Note: Where available, the PDF/Word icon below is provided to view the complete and fully formatted document
 Download Current HansardDownload Current Hansard    View Or Save XMLView/Save XML

Previous Fragment    Next Fragment
Thursday, 25 March 1999
Page: 4478

Mr VAILE (Trade) (10:07 AM) —in reply—I thank the opposition for their consideration in getting this package of bills through. The Primary Industries (Excise) Levies Bill 1998 , the Primary Industries (Customs) Charges Bill 1998 , the Primary Industries Levies and Charges (Consequential Amendments) Bill 1998 , the National Residue Survey (Excise) Levy Amendment Bill 1998 and the National Residue Survey (Customs) Levy Amendment Bill 1998 are important bills.

When I introduced this package of bills to parliament, I noted that it would make the law more accessible to those involved in agriculture, fisheries and forestry. The singular achievement of the PILA legislation is the amalgamation of 40 primary industry levy and charge acts into two main bills. This will reduce the call on the time of parliament and the public sector for the often involved process of making changes to levies and charges by reducing the number of imposition acts that will have to be amended to effect changes in the future.

The other important aspect of the PILA legislation is that it provides a framework for future levies and charges to be imposed by regulation. This will enable the government to better service industry by simplifying the processes and reducing the long lead times surrounding changes to levies and charges and by being more flexible and responsive to industry requests for such changes as well as for new or additional levies. The streamlining of the administration of levies and charges legislation will also introduce new efficiencies in the public sector.

It is important to note that the government intends that the regulation introducing new levies will be required to be accompanied by a report setting out the extent to which the proposed levy or charge complies with the government's general principles for new primary industry levies and charges when tabled in the parliament and will be subject to disallowance by parliament. In addition, the Office of Regulation Review examines new levies through its regulation impact process and a regulation impact statement is required for each new levy or charge.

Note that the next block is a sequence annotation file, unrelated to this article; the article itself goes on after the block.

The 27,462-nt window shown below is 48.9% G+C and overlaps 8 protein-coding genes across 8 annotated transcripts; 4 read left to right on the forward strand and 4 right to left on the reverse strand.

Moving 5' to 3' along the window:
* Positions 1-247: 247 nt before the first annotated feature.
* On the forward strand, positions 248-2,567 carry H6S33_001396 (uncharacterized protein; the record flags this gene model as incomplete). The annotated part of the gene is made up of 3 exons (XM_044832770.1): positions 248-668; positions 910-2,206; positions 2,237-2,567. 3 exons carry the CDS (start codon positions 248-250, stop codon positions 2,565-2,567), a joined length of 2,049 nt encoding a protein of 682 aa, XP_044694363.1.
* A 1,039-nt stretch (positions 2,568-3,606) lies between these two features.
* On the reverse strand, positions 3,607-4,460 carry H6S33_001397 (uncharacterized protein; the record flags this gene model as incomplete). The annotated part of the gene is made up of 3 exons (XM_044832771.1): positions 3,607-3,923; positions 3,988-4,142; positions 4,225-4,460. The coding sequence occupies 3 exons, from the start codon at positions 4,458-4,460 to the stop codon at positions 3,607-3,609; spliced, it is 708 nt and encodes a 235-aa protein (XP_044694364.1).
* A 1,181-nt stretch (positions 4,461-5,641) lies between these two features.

Industry is supportive of the PILA legislation because it will streamline the process of amending levy rates and introducing new levies. Many sectors have taken the opportunity to request minor amendments to the legislation while it is before the parliament.

Essentially, these amendments have involved minor tidying up and reflecting changes within industry sectors which have occurred since their legislation was last before parliament. There have been some substantive changes, however. At the request of industry, the national residue survey cattle transaction levy has been changed so that the grass-fed and lot-fed components can be separately and clearly identified. The maximum levy rates for the dried fruit industry and the levy and charge rates for the honey industries have been increased at the request of those industries. I must stress that these changes do not affect the current amount of levy or charge presently paid by those industries and that, if and when the industries do seek to change their operative rates at some stage in the future, they will have to ensure that the government's levy principles and the regulation impact statement requirements are met.

I would point out, though, that the government has been pleased to show that it is responsive to industry requests by moving these amendments. In addition, the government has introduced some minor technical amendments to correct deficiencies and improve the legislation. In conclusion, the government's initiative in introducing the PILA legislation represents a major step forward in the administration of primary industries levies and charges.

Question resolved in the affirmative.

Bill read a second time.